Do you think that having more access to fruit and vegetables automatically increases the likelihood of increasing consumption of these super-healthy foods?
I don’t remember how many times I had conversations about nutrition with research experts or friends when I was living in Australia or visiting the United States and discovered that they thought that in Latin America we have a high consumption of fruits and vegetables because they are readily available.
It is amazing how assumptions so easily change our perception of reality. It is one thing to think that since most Latin American countries have a great availability of a huge diversity of fruits and vegetables all year round, Latin Americans consume them. What we do in real life is another matter.
In the last year or so since the COVID-19 pandemic began, my mother and I officially started a public health initiative to provide access to whole foods and plant-based lifestyle education to Spanish speakers around the world. At the time of writing, we have delivered 40 live online nutrition courses of 10-12 hours and more than 1700 people have completed them in their entirety. We had participation from different countries, mainly from (in order of participation): Colombia, Ecuador, Mexico, Peru, Chile, Argentina and the United States. We asked them a lot of questions to find out their beliefs about nutrition. In a section of the nutrition course, we gave them access to the 4Leaf survey.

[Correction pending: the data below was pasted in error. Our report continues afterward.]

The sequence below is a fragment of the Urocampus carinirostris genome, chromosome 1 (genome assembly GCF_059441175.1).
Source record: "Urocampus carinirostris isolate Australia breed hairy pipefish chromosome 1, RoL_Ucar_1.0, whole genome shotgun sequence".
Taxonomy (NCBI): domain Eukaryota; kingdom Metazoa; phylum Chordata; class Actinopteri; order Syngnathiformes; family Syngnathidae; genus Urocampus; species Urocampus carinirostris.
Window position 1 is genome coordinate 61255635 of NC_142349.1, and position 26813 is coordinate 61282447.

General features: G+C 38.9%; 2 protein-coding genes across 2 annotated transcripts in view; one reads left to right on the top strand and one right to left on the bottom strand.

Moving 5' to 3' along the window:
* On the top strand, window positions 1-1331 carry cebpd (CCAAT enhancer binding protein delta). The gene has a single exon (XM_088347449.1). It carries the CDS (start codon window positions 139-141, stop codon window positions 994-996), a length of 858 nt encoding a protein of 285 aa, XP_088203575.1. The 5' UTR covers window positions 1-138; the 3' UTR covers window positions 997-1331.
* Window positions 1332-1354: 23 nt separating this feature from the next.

Unfortunately, I have to say that I was surprised by the results I saw weekend after weekend. I couldn’t believe how little fruit and vegetables we eat. Even more worryingly, the respondents were invited to participate in a nutrition course. Just by introducing themselves, they showed a real interest in nutrition. I cannot imagine what the other part of the population (not interested in nutrition) actually eats.Even more worryingly, the respondents were invited to participate in a nutrition course.
In this article I would like to share some of the conclusions of the first two questions of the 4Leaf survey conducted with the participants of the nutrition course. Prepare to be as surprised as I was when I read these responses to the same audience that had just completed the survey. At first I thought “this can’t be real”, “maybe I’ve got the wrong audience!”, but later, after teaching 34 courses, I realised the sad reality that we have to accept: we simply don’t eat enough fruit and vegetables.
The first question concerns fresh fruit: On average, how many servings of fresh whole fruit do you eat per day? (Fruit juice does not count; it is not a whole plant). The options were: none, 1-2, 3-4 and 5+. Only 5% of the population eats more than five portions. More than half (57%) of the respondents eat only one (45%) or no fruit (12%) a day. Based on the concerns expressed by people throughout these courses, I understand why so many people do not eat the recommended servings of fruit (5 servings per day). There are so many unverified beliefs about carbohydrates, “too much sugar”, “my doctor forbids me this or that”, “my nutritionist says they make me fat” and so on. It is time to put an end to this nonsense and become informed about the real value and power of these whole foods, perfectly created by nature and for nature to nourish and flourish from (and in case you have any doubts, “you” are also part of this nature that needs the fruits).